COMMENTARY | A good, old-fashioned three game losing streak should put to rest concerns of the Boston Celtics' ascent to the top of the Atlantic Division. For much of the last week, radio windbags and water cooler GMs decried the team's four game tear an affront to the honorable tradition of tanking for the #1 pick in the NBA Draft. Even when Boston's little-engine-that-could lineup was doing everything right, knocking off defending champion Miami on a Jeff Green buzzer beater three off a beautiful skip pass from Gerald Wallace, the C's were doing everything wrong.
Widespread panic gripped the Hub. The fleeting smiles of a few November wins increased the chances the Celtics would be outside the velvet rope at Tank-a-Palooza. We can't have that. The city's basketball future rests squarely #RigginForWiggins, or #SorryForJabari, or #ScandalForRandle, or some other self-inflicted TKO for a college freshman we haven't yet identified.
Not to fear, Celtics fans. The team's recent struggles amount to a revealing case study: the Celtics are not a good team. And they've already lost to several bad ones: Charlotte, Detroit, Milwaukee and Toronto. Aside from Miami, they've defeated lowly Utah and Orlando (twice). Not exactly a collection of prized pelts. They don't have to fundamentally alter their team philosophy and tank; the Green will have an assortment of ping pong balls in next year's lottery. In the NBA Draft, that's all that matters.
Let's climb into the Way Back Machine and journey back to the winter of 2007. Three things stand out for me about that year: Paul Pierce going on the shelf, Tony Allen being Tony Allen and blowing out his knee going for a huge dunk after the whistle, and me regularly calling the venerable Celtics Pride radio program to shout down the idea of trading Al Jefferson for Pau Gasol. The C's effectively tanked, finishing at 24-58 with the second worst record in the league. The draft prize that year? Greg Oden. The consolation prize? Kevin Durant. Neither wound up in Boston (nor Memphis, the team with the worst record). The draft day fate of the 2006-07 Celtics mirrored that of M.L. Carr's 1996-97 squad, tanking to 15 wins in Todd Day's last hurrah. That team didn't get Tim Duncan; they didn't even get Keith Van Horn (who went to a New Jersey organization that won 11 more games than the Celtics that year). They got a not-ready-for-prime-time Chauncey Billups with the third pick.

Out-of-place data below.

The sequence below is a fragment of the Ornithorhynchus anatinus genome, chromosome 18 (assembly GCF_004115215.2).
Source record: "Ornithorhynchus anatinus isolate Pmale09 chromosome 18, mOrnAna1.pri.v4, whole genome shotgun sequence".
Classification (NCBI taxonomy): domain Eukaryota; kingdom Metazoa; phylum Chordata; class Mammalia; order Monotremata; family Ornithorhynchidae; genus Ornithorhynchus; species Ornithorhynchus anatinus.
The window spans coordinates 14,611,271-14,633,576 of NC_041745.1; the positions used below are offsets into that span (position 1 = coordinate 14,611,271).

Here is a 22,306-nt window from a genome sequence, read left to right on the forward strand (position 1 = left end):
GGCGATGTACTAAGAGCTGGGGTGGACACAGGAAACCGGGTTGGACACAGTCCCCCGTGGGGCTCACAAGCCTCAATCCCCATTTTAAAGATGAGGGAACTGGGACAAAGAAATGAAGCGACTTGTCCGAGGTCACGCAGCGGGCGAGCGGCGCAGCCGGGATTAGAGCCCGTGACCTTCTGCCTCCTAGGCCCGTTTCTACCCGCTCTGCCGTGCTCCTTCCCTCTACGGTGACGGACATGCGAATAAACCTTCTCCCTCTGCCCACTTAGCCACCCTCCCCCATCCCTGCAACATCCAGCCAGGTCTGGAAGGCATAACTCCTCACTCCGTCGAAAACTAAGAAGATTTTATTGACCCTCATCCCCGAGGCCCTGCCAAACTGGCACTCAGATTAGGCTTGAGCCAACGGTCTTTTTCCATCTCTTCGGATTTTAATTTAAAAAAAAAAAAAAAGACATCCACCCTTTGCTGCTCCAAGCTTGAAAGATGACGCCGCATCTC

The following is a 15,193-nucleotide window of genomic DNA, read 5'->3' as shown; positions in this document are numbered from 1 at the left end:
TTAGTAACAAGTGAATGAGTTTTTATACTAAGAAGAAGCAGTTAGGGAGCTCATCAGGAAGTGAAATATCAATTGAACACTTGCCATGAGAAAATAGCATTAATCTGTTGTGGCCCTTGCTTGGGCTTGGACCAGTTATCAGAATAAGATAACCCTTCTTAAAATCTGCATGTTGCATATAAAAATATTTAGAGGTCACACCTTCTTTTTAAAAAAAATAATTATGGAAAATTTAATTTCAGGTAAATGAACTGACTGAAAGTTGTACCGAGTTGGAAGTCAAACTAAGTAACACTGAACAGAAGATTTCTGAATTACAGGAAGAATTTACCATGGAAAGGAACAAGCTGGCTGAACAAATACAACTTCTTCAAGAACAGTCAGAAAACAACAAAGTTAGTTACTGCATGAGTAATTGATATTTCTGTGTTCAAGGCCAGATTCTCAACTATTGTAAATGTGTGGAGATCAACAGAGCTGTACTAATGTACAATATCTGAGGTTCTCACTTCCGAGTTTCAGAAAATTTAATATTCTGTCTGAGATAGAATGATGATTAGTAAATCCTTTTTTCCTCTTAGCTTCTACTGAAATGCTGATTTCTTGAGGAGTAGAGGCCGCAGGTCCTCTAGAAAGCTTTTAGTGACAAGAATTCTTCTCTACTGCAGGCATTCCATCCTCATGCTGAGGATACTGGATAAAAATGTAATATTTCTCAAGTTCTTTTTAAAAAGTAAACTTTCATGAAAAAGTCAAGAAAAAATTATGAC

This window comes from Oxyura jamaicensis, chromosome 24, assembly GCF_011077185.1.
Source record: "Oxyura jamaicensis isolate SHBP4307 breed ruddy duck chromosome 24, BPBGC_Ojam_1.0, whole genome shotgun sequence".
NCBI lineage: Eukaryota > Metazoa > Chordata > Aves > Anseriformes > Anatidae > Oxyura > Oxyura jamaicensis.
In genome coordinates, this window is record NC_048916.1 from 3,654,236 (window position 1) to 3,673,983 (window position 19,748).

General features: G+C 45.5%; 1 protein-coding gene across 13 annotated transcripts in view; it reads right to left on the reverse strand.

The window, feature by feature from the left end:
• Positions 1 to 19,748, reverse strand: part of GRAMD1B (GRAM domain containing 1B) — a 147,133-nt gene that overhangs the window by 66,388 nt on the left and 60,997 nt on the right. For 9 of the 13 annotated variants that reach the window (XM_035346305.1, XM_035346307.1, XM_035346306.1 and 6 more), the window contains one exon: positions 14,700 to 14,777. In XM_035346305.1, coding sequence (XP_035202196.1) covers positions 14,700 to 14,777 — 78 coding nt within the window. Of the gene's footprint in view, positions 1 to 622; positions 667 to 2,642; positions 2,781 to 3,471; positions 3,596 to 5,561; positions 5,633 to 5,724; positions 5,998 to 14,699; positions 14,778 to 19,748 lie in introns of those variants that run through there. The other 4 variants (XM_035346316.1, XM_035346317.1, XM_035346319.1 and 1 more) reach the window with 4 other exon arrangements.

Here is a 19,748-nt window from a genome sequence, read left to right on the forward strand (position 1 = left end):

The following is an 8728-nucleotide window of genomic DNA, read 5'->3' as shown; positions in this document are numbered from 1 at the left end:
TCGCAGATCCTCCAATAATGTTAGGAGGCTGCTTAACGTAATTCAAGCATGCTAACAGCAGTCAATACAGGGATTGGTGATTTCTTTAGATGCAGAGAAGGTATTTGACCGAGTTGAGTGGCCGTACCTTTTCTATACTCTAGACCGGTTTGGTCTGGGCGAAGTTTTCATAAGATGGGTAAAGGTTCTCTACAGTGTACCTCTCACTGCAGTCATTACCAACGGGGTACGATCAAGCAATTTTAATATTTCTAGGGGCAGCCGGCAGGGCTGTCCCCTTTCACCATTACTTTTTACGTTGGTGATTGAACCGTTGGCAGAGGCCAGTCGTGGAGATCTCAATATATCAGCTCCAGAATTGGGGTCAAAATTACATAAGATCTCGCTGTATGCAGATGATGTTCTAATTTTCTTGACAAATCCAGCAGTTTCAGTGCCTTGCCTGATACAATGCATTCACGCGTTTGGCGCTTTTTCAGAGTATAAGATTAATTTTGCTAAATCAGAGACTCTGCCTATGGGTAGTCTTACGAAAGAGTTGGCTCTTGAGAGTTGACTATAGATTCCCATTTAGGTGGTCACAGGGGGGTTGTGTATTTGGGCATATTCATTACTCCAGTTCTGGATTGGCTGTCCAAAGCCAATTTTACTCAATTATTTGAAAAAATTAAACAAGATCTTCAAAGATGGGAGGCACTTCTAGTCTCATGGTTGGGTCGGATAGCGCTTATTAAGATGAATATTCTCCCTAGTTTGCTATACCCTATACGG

The 2007 Celtics wound up with the fifth pick and Jeff Green, shipping him off to Seattle later that evening in a package for Ray Allen. That move and Danny Ainge's accumulation of young talent and expiring contracts set in motion the trade for Kevin Garnett. The rest is history: Banner 17.
Ainge has accumulated enough assets that there will be talent, young and otherwise, joining the Celtics over the next several years. Coach Brad Stevens sometimes looks like Fred Flintstone trying to get the car started as he works out a rotation, but ultimately that rotation will showcase Ainge's trade chips: Brandon Bass, maybe Jeff Green. Kris Humphries has an expiring deal. Heck, the Wizards got Ainge to bite on Jordan Crawford last year. Who's to say the current floor general of the C's won't draw interest from someone at this year's trade deadline? As the contracts go out the door, new pieces and picks will come in. And there will probably be some losing streaks left in the cold February snow, even if Rajon Rondo returns to the floor.
Meanwhile, other players will develop. That's what we want - Ainge and Stevens, as Ainge and Doc Rivers once did, need to identify the pieces of the next great Celtics team that are already on the roster, be they potential stars or valuable role players. That 2006-07 team had relatively unknown quantities in Rajon Rondo, Kendrick Perkins, Tony Allen and Leon Powe, all of whom contributed to the championship run in 2008.
The #1 pick is not a guarantee of future success, and even the worst record doesn't guarantee the #1 pick. Would a transcendent college talent help the Celtics? Probably. But this organization has already proven it can build a winner without one.
Sean Sylver is a Boston-based writer, sports radio personality and avid gardener. His work has appeared on Babble's Disney Dads and other pro sports blogs. Follow him on Twitter @sylverfox25.
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